Review: Iphigenia, the Wayne Shorter and Esperanza Spalding way

Characters in fantastically colored costumes traverse a stage framed in billowing gold.
Esperanza Spalding, center, in “... (Iphigenia),” which she wrote with Wayne Shorter. The sets are by Frank Gehry.
(Ben Gibbs / Broad Stage)

“Nothing is what I’m try to keep and go forward with. Nothing. Thank you.”

Those were Wayne Shorter’s parting words to the audience at the Broad Stage in Santa Monica on Friday night after the Southern California premiere of his opera “... (Iphigenia).”

For the record:

11:47 a.m. Feb. 21, 2022

The premiere of “...(Iphigenia)” was in November at Arts Emerson in Boston, not in December at the Kennedy Center in Washington, D.C.

An earlier version of this review omitted one of the production’s Iphigenias: Kelly Guerra, who played Iphigenia Unbound.

That nothing is not nothing. It is nothing made out of something. It can be the imagination at play, beyond explanation, Shorter explained.

“... (Iphigenia)” contains 100 minutes of gripping music for orchestra, jazz trio and a good-sized cast of singers. The opera is the magnificent capstone of one of the all-time great jazz careers. Writing an opera, the 88-year-old saxophonist and composer has said, has been his ambition for decades.


To make it finally happen, he has collaborated with bassist and singer Esperanza Spalding, who wrote the libretto, stars in the production and was the indispensable motivating force for the opera. Architect Frank Gehry, who designed the set, was the third partner. After many workshops, the premiere was held in November at Arts Emerson in Boston.

With several co-commissioners in addition to the Broad, “... (Iphigenia)” has since traveled, Santa Monica being one of its last stops Friday and Saturday. But, like Stravinsky’s “The Rake’s Progress,” this happens to find company in a handful of important L.A. operas. Shorter wrote the score at his desk in Hollywood, in what has been described as a graphically beautiful longhand. Much of the opera was put together and rehearsed in Gehry’s original Santa Monica house, an easy walk from the Broad.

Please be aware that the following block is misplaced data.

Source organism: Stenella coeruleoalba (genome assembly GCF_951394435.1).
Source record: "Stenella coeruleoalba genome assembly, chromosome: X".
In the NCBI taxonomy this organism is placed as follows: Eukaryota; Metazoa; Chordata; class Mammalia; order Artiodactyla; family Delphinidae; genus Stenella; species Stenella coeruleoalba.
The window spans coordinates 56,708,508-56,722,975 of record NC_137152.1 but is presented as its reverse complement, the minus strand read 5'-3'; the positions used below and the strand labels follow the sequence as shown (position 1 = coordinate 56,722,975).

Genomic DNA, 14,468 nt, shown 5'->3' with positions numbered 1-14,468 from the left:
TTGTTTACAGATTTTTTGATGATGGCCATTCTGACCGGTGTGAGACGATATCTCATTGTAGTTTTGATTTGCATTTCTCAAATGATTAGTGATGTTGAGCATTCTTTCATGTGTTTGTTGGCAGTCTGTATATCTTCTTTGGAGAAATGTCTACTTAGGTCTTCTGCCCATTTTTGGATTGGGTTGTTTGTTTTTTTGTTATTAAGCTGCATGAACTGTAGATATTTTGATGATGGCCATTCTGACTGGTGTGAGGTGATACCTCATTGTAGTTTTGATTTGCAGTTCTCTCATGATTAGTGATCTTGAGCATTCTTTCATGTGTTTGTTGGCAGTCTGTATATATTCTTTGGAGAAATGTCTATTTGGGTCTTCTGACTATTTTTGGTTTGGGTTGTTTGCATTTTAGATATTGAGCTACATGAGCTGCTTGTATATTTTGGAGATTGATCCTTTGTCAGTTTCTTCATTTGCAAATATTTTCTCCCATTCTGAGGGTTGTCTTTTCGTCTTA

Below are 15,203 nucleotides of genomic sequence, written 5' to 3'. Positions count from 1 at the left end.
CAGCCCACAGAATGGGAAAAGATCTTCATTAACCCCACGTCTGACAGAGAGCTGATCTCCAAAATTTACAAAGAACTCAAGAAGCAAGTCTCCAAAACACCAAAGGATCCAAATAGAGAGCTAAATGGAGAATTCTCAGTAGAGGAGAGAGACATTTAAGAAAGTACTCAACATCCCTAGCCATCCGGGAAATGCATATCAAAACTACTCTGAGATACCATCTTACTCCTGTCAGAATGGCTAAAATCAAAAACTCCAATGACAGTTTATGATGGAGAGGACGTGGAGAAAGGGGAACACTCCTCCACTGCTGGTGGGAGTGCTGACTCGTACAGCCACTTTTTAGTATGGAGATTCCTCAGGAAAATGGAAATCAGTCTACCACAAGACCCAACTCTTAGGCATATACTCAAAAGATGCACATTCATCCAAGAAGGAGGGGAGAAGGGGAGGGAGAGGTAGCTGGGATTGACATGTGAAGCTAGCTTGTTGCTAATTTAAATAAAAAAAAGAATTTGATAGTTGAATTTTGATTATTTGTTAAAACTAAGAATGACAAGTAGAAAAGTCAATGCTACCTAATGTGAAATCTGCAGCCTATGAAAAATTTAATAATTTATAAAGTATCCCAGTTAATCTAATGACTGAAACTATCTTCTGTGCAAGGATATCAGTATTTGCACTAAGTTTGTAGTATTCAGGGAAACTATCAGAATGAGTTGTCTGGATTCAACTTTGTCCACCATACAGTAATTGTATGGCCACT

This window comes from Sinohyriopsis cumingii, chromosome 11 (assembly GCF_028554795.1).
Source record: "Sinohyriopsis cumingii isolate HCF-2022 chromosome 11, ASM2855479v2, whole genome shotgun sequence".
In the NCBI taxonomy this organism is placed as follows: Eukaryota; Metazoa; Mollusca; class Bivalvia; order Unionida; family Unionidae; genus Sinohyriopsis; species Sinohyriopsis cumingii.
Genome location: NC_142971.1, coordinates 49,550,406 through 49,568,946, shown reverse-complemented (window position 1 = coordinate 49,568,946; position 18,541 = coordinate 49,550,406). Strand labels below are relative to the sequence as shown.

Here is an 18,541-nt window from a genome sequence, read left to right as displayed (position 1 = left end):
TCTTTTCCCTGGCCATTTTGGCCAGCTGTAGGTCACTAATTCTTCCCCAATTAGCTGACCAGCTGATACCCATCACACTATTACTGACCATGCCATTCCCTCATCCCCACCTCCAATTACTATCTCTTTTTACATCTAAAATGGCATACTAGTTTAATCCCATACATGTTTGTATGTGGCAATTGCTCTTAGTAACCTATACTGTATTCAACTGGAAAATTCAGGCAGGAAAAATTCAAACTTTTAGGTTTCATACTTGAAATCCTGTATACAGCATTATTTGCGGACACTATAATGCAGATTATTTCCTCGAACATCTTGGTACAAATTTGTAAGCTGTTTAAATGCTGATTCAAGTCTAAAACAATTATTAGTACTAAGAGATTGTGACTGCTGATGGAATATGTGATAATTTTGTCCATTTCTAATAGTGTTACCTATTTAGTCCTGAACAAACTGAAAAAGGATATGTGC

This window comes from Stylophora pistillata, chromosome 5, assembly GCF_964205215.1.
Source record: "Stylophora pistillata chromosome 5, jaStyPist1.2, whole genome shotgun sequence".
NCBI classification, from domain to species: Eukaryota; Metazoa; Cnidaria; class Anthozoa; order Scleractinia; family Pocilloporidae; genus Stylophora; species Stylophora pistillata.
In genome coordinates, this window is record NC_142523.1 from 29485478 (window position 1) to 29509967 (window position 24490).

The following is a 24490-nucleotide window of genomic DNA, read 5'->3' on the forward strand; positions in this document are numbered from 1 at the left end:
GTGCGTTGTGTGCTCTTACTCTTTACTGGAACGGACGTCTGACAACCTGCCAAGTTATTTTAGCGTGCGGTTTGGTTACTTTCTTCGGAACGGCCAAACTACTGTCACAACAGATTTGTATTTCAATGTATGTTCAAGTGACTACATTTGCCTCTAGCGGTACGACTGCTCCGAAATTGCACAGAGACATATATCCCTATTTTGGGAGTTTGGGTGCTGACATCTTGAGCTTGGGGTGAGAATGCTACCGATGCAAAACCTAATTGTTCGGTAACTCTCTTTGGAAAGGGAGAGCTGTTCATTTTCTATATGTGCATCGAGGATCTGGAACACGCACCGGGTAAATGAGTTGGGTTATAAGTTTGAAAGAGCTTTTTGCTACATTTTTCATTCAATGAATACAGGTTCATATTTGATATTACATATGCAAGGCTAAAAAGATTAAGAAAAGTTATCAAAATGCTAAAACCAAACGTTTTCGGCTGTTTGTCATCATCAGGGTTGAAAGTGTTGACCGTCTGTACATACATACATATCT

Many others were ultimately involved. Conductor Clark Rundell is credited with additional orchestrations for the 28-piece pit chamber ensemble. Composer Caroline Shaw is among those who contributed to the luxurious vocal arrangements. U.S. Poet Laureate Joy Harjo is among those who contributed additional text.

In the end, it is easier to say what this questioning, seemingly contradictory opera is not than what it is. It is not a jazz opera but a confident, commanding, full-blown American opera with jazz elements. For Spalding, the opera is not so much a modernization of enduring myth as a disruption of the power of myth, an emboldened empowering of the mythological Iphigenia.

We are told from the start by an Usher (Brenda Pressley in the speaking role), who walks around the theater before the opera begins, that Iphigenia’s is a terrible story we should reject. On his way to fight the Trojan War, King Agamemnon accidentally kills a favorite stag of Artemis, the goddess of wild animals and chastity. She demands that Agamemnon sacrifice his daughter Iphigenia or there will be no wind for the warriors’ sails.

In the ancient plays by Euripides, in retellings by Ovid, Racine and Goethe, in operas by Gluck, in contemporary novels by Barry Unsworth, Ismail Kadare and Colm Tóibín, in a film by Michael Cacoyannis and in a number of plays, the account of and fascination with Iphigenia has taken many turns. She is sacrificed or not in Aulis. She finds her way to Tauris and becomes a chaste priestess for Artemis, or she gets married, or she is actually the goddess.


Agamemnon is horrified and thwarts Artemis, or doesn’t. This much is consistent: War is war; wind is wind; the gods are the gods. And virgins are expendable.